Last woman standing: Theresa May to be UK’s next PM
12 Jul 2016
The decks were cleared on Monday for Theresa May to become the next prime minister of Britain after her only rival Andrea Leadsom pulled out in a dramatic twist amid the turmoil in the political scene following the Brexit vote.
Leadsom, who had come in for heavy criticism after appearing to imply that she was more qualified than May to lead the country because she had children, said a lengthy leadership race would be "highly undesirable".
May is "ideally placed to implement Brexit on the best possible terms for the British people", Leadsom said in a statement announcing her withdrawal from the contest to lead the governing Conservative Party.
Leadsom supporters were also quick to support May, with former London mayor Boris Johnson calling for a handover of power between Prime Minister David Cameron and May to begin "immediately".
Michael Gove, who ran against May, also said the party should move "as quickly as possible", adding, "She has my full support as our next prime minister."
The value of the pound, which has been severely hit by the Brexit vote, rose after Leadsom's announcement.
On a tumultuous day in British politics, Labour lawmaker Angela Eagle also launched her bid to take over the leadership of the main opposition Labour Party from veteran socialist Jeremy Corbyn, who was hanging on despite having lost the support of the majority of his MPs.
"These are dark times for Labour and they are dangerous times for our country," Eagle said.
Cameron announced he would resign after failing to persuade Britons to vote to stay in the European Union in a seismic 23 June referendum (See: It's Brexit as UK votes to leave European Union and Cameron quits as PM; Scotland, Ireland in turmoil).
The daughter of a Church of England vicar, May has been a tough-talking interior minister since 2010.
She has portrayed herself as the leader who can unite the country following a bitterly divisive campaign, and a tough negotiator who can stand up to Brussels in what promise to be tortuous talks over Britain's exit from the European Union.
Senior Conservatives were to hold talks later on Monday to give formal approval to May as leader of the party and therefore also the prime minister - a process that under British laws requires no general election.
'Brexit means Brexit'
Home Secretary May, 59, who would be Britain's second female prime minister after Margaret Thatcher. She launched her policy campaign earlier on Monday by promising to lead Britain out of the EU despite having supported the "Remain" camp in the referendum.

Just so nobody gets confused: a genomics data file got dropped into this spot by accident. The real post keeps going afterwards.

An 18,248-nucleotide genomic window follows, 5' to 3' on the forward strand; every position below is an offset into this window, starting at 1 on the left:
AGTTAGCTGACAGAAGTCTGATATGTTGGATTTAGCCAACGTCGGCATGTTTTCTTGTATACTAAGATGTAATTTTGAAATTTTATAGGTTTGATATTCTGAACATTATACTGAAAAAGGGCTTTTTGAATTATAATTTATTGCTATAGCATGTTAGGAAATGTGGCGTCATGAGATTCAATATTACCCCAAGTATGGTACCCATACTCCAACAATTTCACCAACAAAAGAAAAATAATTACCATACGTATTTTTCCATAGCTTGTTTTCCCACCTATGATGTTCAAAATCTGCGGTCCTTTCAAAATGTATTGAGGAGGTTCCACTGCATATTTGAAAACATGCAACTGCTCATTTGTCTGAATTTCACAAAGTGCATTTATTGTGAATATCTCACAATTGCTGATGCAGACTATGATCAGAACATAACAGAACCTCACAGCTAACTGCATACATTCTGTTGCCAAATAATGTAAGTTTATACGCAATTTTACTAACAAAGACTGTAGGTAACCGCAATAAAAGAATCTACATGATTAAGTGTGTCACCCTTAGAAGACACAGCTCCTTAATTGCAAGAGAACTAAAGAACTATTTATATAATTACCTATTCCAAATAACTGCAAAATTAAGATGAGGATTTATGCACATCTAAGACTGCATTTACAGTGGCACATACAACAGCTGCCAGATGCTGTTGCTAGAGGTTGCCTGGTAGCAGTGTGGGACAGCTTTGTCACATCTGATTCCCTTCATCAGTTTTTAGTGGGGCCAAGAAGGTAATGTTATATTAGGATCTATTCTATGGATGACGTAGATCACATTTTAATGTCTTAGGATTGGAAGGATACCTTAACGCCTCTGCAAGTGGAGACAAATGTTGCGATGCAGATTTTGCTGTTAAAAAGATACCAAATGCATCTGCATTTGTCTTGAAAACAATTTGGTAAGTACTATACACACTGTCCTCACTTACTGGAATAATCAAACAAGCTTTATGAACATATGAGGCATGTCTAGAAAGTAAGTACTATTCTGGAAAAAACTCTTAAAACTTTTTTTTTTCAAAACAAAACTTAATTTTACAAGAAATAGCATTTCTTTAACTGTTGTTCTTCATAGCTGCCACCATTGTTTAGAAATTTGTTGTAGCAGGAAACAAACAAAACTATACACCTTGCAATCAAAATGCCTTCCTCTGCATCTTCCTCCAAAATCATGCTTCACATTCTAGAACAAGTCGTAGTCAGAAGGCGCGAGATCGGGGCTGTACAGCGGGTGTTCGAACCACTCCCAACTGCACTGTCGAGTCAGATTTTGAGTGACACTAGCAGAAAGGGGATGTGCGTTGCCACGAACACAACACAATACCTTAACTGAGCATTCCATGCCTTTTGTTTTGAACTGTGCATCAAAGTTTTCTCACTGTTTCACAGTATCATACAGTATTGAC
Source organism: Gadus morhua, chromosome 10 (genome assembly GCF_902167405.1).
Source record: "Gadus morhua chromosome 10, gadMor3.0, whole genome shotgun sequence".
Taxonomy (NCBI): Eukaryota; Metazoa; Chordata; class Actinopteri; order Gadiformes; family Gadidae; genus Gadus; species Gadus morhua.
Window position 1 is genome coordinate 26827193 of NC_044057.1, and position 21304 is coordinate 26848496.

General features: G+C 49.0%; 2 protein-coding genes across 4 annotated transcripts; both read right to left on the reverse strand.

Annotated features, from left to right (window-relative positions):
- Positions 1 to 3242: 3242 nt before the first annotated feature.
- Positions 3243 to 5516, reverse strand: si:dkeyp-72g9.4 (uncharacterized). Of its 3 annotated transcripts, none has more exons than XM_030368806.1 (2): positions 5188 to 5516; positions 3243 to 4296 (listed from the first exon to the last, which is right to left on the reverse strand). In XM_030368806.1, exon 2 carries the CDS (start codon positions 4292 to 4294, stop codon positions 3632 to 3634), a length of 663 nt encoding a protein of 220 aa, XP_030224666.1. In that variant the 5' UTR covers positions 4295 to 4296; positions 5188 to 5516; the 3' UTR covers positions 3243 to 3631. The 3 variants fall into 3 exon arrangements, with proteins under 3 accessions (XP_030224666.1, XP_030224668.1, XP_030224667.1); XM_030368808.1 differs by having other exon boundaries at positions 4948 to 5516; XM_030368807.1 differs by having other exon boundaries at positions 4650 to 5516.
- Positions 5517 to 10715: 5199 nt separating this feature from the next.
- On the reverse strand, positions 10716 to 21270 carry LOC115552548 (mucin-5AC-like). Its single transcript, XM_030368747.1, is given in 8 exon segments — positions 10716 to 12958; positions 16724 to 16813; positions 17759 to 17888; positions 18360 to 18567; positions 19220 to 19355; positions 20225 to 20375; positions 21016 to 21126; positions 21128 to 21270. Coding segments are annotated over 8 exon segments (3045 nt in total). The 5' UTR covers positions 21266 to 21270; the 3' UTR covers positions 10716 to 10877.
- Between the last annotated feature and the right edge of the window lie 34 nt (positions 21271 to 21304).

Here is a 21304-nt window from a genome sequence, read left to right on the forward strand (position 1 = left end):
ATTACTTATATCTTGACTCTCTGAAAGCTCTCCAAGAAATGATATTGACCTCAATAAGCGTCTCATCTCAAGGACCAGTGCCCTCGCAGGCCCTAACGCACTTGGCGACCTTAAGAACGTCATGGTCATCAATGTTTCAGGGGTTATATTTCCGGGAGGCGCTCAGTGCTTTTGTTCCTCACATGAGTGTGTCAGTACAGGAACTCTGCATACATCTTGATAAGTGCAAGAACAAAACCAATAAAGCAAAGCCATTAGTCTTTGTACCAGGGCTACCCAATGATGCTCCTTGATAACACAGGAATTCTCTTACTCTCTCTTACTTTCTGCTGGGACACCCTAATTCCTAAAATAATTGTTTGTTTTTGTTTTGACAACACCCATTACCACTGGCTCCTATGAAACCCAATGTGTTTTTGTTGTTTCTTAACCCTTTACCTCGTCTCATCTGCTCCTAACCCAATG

"Brexit means Brexit and we're going to make a success of it," May said in televised remarks. "There will be no attempts to remain inside the EU, there will be no attempts to rejoin it by the back door, no second referendum. I will make sure that we leave the European Union.''
May has promised to begin formal talks to leave the EU by the end of the year at the earliest despite pressure from EU leaders to speed up.
Leadsom's withdrawal means all the top Brexit campaigners - Boris Johnson, Gove, Leadsom and outgoing UK Independence Party leader Nigel Farage - have now left the front line.
"Brexiteers threw rocks through the window, now they're all running away from the house," author Salman Rushdie said on Twitter.
The shock referendum result has plunged Britain's two main parties, which have dominated politics for nearly a century, into a state of upheaval.
As she announced her bid, Eagle said, "This vote was a message for millions in our country who felt that no-one had listened to them for a very long time. For many of them, it was a howl of pain."
Corbyn has widespread support among party members but has lost the confidence of at least three-quarters of Labour MPs.
The vast majority of the party's lawmakers do not believe Corbyn can lead them to a general election victory - with his perceived lacklustre campaigning in the EU referendum proving the last straw.
The leadership contest depends on a decision by Labour's governing National Executive Committee as to whether Corbyn needs nominations or gets an automatic place on the ballot.
The party's rules are ambiguous and Corbyn has threatened legal action if he cannot get an automatic spot.